To display the current input and output modes in effect, use the ADMINISTER SHOW MODE command. In the following example, the input and output modes are set to VTF7. Output is filtered.
LANDOFOZ\\TINMAN> SHOW MODE Current mode settings: Input: VTF7 Output: VTF7, FILTER
OpenVMS queue names support any uppercase and lowercase letters, digits, the underscore (_), and dollar sign ($). When you create an Advanced Server print share, specifying Unicode characters other than these supported characters, the Advanced Server creates an OpenVMS queue using the standard ODS-2 format for these characters: __XX, where XX is the 8-bit code.
Because OpenVMS restricts the length of queue names to 31 characters,
the length of Advanced Server print share names are restricted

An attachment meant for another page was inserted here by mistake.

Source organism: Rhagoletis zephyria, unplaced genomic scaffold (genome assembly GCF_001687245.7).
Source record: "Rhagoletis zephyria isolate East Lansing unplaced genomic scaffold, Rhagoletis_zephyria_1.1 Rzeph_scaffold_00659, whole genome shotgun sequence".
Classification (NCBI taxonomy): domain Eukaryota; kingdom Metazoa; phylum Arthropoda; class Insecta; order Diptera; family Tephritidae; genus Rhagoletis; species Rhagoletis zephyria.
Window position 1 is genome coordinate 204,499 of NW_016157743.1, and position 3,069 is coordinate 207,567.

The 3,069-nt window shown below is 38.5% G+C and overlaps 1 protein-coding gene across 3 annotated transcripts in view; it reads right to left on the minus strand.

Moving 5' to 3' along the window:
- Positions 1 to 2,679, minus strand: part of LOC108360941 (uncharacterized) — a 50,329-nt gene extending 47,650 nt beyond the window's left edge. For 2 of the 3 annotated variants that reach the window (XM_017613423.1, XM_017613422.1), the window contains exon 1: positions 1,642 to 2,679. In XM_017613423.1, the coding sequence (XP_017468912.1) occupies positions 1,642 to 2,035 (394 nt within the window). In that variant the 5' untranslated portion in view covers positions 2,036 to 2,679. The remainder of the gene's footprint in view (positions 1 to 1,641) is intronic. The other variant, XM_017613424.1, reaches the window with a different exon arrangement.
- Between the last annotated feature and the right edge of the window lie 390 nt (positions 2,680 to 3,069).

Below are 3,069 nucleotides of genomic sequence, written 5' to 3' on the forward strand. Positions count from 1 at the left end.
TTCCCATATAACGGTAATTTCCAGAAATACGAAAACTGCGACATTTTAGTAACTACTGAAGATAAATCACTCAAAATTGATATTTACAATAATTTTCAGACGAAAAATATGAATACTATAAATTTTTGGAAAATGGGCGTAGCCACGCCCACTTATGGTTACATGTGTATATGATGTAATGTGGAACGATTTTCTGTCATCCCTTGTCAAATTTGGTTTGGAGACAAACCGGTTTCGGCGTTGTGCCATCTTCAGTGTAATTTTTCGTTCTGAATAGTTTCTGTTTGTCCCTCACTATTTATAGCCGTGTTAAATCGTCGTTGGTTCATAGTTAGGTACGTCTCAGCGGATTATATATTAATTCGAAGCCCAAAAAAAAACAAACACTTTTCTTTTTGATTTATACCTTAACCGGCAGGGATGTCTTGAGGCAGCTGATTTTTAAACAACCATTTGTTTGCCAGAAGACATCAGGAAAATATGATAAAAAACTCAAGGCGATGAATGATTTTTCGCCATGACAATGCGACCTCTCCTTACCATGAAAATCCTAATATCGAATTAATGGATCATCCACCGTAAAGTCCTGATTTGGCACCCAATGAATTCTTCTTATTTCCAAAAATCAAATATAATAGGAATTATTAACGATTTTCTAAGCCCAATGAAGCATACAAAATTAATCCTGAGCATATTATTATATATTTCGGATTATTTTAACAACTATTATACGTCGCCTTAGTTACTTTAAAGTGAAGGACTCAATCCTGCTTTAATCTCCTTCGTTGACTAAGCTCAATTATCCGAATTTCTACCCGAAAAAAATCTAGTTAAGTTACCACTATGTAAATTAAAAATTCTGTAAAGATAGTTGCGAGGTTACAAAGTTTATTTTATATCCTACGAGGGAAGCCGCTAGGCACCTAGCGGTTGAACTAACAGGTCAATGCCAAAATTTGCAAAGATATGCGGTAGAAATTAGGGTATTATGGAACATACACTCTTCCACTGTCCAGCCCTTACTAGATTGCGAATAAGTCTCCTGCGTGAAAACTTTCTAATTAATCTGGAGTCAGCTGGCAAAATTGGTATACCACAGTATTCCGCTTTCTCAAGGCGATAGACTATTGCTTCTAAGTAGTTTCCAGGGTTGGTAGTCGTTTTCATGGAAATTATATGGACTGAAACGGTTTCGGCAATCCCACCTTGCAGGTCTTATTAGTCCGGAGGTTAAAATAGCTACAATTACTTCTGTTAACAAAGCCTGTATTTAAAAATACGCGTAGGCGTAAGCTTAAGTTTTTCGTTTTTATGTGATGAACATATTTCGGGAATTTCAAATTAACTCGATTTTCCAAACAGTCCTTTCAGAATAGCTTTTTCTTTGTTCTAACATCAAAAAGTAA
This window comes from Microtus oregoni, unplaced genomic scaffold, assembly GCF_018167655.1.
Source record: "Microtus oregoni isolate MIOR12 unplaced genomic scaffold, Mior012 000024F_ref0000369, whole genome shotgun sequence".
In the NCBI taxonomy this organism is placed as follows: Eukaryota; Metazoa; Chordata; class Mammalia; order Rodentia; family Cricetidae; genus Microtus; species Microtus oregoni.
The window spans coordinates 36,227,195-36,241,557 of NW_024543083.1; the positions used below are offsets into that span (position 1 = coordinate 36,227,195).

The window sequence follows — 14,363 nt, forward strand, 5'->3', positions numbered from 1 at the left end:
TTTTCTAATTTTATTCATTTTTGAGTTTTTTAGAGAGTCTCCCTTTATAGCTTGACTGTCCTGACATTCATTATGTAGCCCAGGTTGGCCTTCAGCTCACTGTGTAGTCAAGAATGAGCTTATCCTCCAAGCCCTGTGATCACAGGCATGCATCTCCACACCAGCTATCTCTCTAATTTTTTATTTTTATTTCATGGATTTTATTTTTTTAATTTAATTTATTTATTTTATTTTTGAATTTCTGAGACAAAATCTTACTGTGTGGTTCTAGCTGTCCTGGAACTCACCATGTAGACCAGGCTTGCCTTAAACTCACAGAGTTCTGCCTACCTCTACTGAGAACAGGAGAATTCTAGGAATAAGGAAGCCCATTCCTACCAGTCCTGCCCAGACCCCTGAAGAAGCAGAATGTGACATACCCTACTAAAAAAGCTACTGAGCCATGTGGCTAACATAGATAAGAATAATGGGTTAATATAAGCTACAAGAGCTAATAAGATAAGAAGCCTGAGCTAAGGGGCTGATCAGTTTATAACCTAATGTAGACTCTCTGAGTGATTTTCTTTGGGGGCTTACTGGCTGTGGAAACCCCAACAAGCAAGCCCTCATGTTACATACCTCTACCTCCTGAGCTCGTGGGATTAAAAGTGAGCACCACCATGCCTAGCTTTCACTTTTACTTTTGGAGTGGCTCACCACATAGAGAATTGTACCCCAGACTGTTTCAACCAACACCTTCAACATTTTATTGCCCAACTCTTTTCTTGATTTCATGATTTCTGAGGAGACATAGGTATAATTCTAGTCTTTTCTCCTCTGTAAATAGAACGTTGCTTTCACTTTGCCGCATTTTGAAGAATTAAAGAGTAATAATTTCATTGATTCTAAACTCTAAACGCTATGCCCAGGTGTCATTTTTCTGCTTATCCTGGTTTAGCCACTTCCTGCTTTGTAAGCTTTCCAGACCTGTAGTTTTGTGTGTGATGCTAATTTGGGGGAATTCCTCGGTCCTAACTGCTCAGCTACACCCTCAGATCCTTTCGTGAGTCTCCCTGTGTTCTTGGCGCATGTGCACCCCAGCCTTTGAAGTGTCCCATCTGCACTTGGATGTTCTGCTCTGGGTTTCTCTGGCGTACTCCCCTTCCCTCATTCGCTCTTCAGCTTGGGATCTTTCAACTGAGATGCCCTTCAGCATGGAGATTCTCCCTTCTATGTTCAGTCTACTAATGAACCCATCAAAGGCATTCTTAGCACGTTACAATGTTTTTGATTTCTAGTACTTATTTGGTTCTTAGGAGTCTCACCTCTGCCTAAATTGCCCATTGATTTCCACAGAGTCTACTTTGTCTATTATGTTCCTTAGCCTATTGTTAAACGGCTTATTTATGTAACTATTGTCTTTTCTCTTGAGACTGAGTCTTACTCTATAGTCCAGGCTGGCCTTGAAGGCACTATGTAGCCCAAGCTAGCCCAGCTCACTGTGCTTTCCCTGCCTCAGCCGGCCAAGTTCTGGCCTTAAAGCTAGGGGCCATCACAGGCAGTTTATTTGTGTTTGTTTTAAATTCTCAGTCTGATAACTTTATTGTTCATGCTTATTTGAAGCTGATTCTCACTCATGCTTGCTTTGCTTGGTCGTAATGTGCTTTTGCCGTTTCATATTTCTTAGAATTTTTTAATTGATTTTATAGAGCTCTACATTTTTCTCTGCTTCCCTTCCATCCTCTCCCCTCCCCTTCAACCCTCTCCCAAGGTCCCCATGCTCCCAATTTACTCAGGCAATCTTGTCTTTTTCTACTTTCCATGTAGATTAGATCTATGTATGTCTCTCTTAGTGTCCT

accordingly. For example, seven characters is the maximum length for a
print share name consisting entirely of unsupported characters.
4.5 Using ODS-5 Disk Volumes in the Advanced Server Environment
With OpenVMS Version 7.2-1 and higher, you can use the Extended File Specifications feature to offer file system services that are compatible with Windows NT, Windows 2000, Windows XP and Windows 2003 file systems. To take advantage of the capabilities of Extended File Specifications, be sure to complete the following steps: